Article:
at Stage Left Theatre
“The lovers’ happiness was threatened by a world that labeled them too young and tried to separate the two,” reads the press release for the Saratoga Company’s Starkweather. “In some respects, Caril and Charlie were victims . . . [who] never had much of a chance to begin with.”
If one did not know who Charles Starkweather and Caril Ann Fugate were and what they did, it would be easy to see them as two misunderstood teenagers caught in the prejudice and narrow-mindedness of midwestern working-class society in the late 1950s. (“Everything came down to my wanting to be with Caril,” Charlie says in the play. “To live with Caril, to die with Caril. I did it all for her.”) Playwrights Eric Lumbard and Sara Hammerman–who also play Charlie and Caril in this production–are both young enough to fall into this trap. Then too, escalating violence and advances in technology have made Starkweather and Fugate’s ten-victim body count pretty puny by today’s standards of mass murder.
Starkweather shows us two lovebirds hugging and holding hands, sharing optimistic dreams, and meeting in Romeo-and-Juliet secrecy. It does not show them shooting, stabbing, and bludgeoning Fugate’s family, including her baby stepsister whose only crime was to scream at the angry noises. We do meet the victims, composed and collected and ignorant of the menace at hand, but we never hear them plead for their lives or sob in pain and fright. We see Charlie fire a rifle but don’t see anyone fall; we see him beat his fist against a couch but never see the bloody knife in his hand or the terrified young woman he tied to a bed and stabbed repeatedly. When the police finally apprehend the fugitives after a three-week flight, Charlie’s first words are “The girl had nothing to do with it. Don’t get too rough with her.” But after learning that his beloved has represented herself as a hostage rather than an accomplice, he declares her to be “the most trigger-happy person I ever knew. . . . When I go to the chair, she should be sitting in my lap.”
What ultimately proves the play’s undoing, however, is not its sentimental attitude toward psychopathic slaughter but its inability to convince us of the characters’ uniqueness and humanity. Lumbard and Hammerman originally conceived Starkweather as two interconnecting monologues–an appropriate mode of expression for a pair of loners like Starkweather and Fugate. And indeed much of the play’s action takes place during their incarceration in separate prison cells. But though scenes have been added to allow Charlie and Caril to address one another and to interact with the other people in their lives, their dialogue still feels more like words recalled in solitude than spontaneous utterance. Most of the play consists of Lumbard and Hammerman reciting speeches directly to the audience, immobilized in individual pools of light, faces frozen into characteristic masks–a leprechaun smirk in Lumbard’s case, a girlish pout in Hammerman’s. By contrast Craig Carlisle, playing all the other roles, acts up a storm, but since his characters–police officers, neighbors, victims, attorneys–are there primarily to harass Charlie and Caril, he mainly hovers in the background and cues the two main speakers.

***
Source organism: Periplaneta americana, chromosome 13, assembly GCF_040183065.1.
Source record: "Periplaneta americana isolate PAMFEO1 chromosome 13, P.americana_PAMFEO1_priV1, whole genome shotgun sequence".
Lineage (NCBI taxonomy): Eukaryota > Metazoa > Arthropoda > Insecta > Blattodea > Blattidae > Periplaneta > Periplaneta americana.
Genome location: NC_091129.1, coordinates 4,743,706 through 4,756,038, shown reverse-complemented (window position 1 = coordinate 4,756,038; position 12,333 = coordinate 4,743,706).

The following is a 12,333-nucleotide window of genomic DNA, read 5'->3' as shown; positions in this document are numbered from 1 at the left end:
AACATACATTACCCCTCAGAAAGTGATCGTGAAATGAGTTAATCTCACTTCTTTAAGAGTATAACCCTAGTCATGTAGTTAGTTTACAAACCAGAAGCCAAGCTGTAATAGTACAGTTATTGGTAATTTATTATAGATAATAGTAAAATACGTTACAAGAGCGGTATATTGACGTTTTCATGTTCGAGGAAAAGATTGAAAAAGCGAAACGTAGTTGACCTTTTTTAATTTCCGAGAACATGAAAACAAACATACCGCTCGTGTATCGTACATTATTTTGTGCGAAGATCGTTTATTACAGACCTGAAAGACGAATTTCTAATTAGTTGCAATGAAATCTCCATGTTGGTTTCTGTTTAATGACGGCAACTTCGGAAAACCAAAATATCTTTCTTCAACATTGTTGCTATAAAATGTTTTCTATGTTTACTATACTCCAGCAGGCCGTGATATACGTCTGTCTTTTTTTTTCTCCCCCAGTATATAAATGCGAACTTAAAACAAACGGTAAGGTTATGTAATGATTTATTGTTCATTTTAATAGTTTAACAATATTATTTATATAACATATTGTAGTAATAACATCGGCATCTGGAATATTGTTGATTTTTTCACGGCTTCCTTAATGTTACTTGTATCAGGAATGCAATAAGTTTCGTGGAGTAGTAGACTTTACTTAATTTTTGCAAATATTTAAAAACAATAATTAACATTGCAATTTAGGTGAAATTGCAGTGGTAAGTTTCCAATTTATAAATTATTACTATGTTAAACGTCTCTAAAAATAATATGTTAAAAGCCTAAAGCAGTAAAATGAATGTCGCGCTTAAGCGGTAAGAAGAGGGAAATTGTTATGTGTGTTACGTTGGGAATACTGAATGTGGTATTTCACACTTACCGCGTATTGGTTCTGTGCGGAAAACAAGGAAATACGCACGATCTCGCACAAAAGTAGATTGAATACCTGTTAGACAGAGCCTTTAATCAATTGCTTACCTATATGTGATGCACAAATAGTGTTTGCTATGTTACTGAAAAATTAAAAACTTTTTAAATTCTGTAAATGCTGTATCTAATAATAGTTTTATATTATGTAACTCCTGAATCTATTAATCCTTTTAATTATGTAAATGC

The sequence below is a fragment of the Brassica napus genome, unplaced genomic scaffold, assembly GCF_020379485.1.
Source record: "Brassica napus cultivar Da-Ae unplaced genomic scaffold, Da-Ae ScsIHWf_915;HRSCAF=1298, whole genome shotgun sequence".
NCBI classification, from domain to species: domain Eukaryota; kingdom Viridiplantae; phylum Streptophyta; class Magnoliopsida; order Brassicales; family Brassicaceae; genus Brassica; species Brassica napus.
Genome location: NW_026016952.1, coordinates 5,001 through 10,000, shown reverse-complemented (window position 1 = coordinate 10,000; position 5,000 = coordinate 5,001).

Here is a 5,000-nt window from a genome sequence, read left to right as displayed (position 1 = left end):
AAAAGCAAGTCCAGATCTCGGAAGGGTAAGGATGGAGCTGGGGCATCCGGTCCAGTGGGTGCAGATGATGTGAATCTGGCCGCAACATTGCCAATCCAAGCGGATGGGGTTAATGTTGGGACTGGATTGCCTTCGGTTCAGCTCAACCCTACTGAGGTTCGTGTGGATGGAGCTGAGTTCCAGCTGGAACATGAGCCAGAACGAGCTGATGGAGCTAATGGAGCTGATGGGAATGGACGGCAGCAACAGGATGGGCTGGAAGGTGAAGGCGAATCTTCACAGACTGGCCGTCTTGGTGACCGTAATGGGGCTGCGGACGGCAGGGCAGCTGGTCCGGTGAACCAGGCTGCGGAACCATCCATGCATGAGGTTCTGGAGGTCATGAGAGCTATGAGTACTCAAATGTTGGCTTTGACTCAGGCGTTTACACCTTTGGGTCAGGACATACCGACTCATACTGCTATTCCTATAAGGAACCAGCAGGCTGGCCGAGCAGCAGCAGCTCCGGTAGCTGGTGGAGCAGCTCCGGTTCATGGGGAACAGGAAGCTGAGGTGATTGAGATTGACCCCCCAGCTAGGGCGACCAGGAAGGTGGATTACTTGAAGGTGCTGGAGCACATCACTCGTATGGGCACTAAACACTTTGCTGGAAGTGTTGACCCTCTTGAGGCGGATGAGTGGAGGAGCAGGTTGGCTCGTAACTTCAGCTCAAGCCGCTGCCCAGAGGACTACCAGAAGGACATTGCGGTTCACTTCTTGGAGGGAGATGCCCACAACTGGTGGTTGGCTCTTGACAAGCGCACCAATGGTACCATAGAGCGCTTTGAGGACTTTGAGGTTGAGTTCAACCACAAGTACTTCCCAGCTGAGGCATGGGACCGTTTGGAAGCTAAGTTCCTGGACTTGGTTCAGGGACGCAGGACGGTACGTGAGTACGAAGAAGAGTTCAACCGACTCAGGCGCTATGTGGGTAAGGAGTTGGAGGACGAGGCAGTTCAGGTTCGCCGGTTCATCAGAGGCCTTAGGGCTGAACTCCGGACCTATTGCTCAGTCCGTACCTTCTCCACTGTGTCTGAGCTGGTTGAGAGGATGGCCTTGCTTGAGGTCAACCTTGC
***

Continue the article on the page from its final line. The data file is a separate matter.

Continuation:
The wooden quality of the dialogue may be the result of taking material from court transcripts and Starkweather’s journal. (“I’m writing my life story,” Charlie tells a prison guard, who shrugs, “That shouldn’t take long.”) Or perhaps it’s wooden because director Lisa Gingerich was reluctant to interfere with the performers’ interpretations of their own material. But whatever the reason, Starkweather fails to give these enigmatic figures the vitality they need to become whole, distinct human beings. The story’s contradictions may raise questions, but the play never provides anything as substantial as a genuine conflict.
Lumbard, Hammerman, and the Saratoga Company have done their research well, but they’ve not yet come up with a play, one that gives us insights into these two star-crossed misfits. Starkweather himself may have hit on the problems inherent in their story when he declared that he would rather be executed as a cold-blooded killer than be found not guilty by reason of insanity. He asked rhetorically, “Who remembers a crazy guy?” Of course the reasons a crazy guy kills might be interesting, but Starkweather doesn’t provide them.